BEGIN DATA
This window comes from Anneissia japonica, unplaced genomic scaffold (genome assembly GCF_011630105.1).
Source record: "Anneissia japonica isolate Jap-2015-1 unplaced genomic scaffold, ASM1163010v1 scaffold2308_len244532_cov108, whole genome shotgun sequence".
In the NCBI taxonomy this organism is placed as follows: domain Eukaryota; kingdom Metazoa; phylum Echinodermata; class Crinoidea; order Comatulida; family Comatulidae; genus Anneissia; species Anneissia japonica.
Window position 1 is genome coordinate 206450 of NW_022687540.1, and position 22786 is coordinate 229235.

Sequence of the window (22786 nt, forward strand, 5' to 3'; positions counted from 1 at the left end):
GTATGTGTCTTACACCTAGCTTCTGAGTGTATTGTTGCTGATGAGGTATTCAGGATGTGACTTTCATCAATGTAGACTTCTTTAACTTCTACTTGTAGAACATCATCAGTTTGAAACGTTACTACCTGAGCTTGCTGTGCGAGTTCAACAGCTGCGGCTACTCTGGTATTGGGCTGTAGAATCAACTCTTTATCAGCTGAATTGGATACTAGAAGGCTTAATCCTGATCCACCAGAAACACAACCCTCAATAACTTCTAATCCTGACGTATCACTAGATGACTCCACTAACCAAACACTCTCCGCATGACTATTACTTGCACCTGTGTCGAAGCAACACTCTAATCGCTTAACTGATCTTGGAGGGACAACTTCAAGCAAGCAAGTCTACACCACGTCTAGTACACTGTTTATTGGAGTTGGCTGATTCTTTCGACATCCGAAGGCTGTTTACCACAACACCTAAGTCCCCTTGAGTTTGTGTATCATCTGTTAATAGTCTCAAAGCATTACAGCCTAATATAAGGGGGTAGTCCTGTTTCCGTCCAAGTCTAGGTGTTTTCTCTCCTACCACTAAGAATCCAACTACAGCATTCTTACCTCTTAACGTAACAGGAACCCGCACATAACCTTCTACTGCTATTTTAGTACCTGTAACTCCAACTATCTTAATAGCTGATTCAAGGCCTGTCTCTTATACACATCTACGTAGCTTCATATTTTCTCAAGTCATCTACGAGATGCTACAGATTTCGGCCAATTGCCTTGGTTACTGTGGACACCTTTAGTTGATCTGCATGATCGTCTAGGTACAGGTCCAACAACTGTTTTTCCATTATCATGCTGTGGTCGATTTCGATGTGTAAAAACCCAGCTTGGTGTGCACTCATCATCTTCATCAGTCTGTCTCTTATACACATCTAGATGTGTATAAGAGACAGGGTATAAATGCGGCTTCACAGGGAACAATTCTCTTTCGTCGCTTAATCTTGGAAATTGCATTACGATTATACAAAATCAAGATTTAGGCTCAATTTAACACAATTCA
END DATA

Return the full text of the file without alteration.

This window comes from Anneissia japonica, unplaced genomic scaffold (genome assembly GCF_011630105.1).
Source record: "Anneissia japonica isolate Jap-2015-1 unplaced genomic scaffold, ASM1163010v1 scaffold2308_len244532_cov108, whole genome shotgun sequence".
In the NCBI taxonomy this organism is placed as follows: domain Eukaryota; kingdom Metazoa; phylum Echinodermata; class Crinoidea; order Comatulida; family Comatulidae; genus Anneissia; species Anneissia japonica.
Window position 1 is genome coordinate 206450 of NW_022687540.1, and position 22786 is coordinate 229235.

Sequence of the window (22786 nt, forward strand, 5' to 3'; positions counted from 1 at the left end):
GTATGTGTCTTACACCTAGCTTCTGAGTGTATTGTTGCTGATGAGGTATTCAGGATGTGACTTTCATCAATGTAGACTTCTTTAACTTCTACTTGTAGAACATCATCAGTTTGAAACGTTACTACCTGAGCTTGCTGTGCGAGTTCAACAGCTGCGGCTACTCTGGTATTGGGCTGTAGAATCAACTCTTTATCAGCTGAATTGGATACTAGAAGGCTTAATCCTGATCCACCAGAAACACAACCCTCAATAACTTCTAATCCTGACGTATCACTAGATGACTCCACTAACCAAACACTCTCCGCATGACTATTACTTGCACCTGTGTCGAAGCAACACTCTAATCGCTTAACTGATCTTGGAGGGACAACTTCAAGCAAGCAAGTCTACACCACGTCTAGTACACTGTTTATTGGAGTTGGCTGATTCTTTCGACATCCGAAGGCTGTTTACCACAACACCTAAGTCCCCTTGAGTTTGTGTATCATCTGTTAATAGTCTCAAAGCATTACAGCCTAATATAAGGGGGTAGTCCTGTTTCCGTCCAAGTCTAGGTGTTTTCTCTCCTACCACTAAGAATCCAACTACAGCATTCTTACCTCTTAACGTAACAGGAACCCGCACATAACCTTCTACTGCTATTTTAGTACCTGTAACTCCAACTATCTTAATAGCTGATTCAAGGCCTGTCTCTTATACACATCTACGTAGCTTCATATTTTCTCAAGTCATCTACGAGATGCTACAGATTTCGGCCAATTGCCTTGGTTACTGTGGACACCTTTAGTTGATCTGCATGATCGTCTAGGTACAGGTCCAACAACTGTTTTTCCATTATCATGCTGTGGTCGATTTCGATGTGTAAAAACCCAGCTTGGTGTGCACTCATCATCTTCATCAGTCTGTCTCTTATACACATCTAGATGTGTATAAGAGACAGGGTATAAATGCGGCTTCACAGGGAACAATTCTCTTTCGTCGCTTAATCTTGGAAATTGCATTACGATTATACAAAATCAAGATTTAGGCTCAATTTAACACAATTCA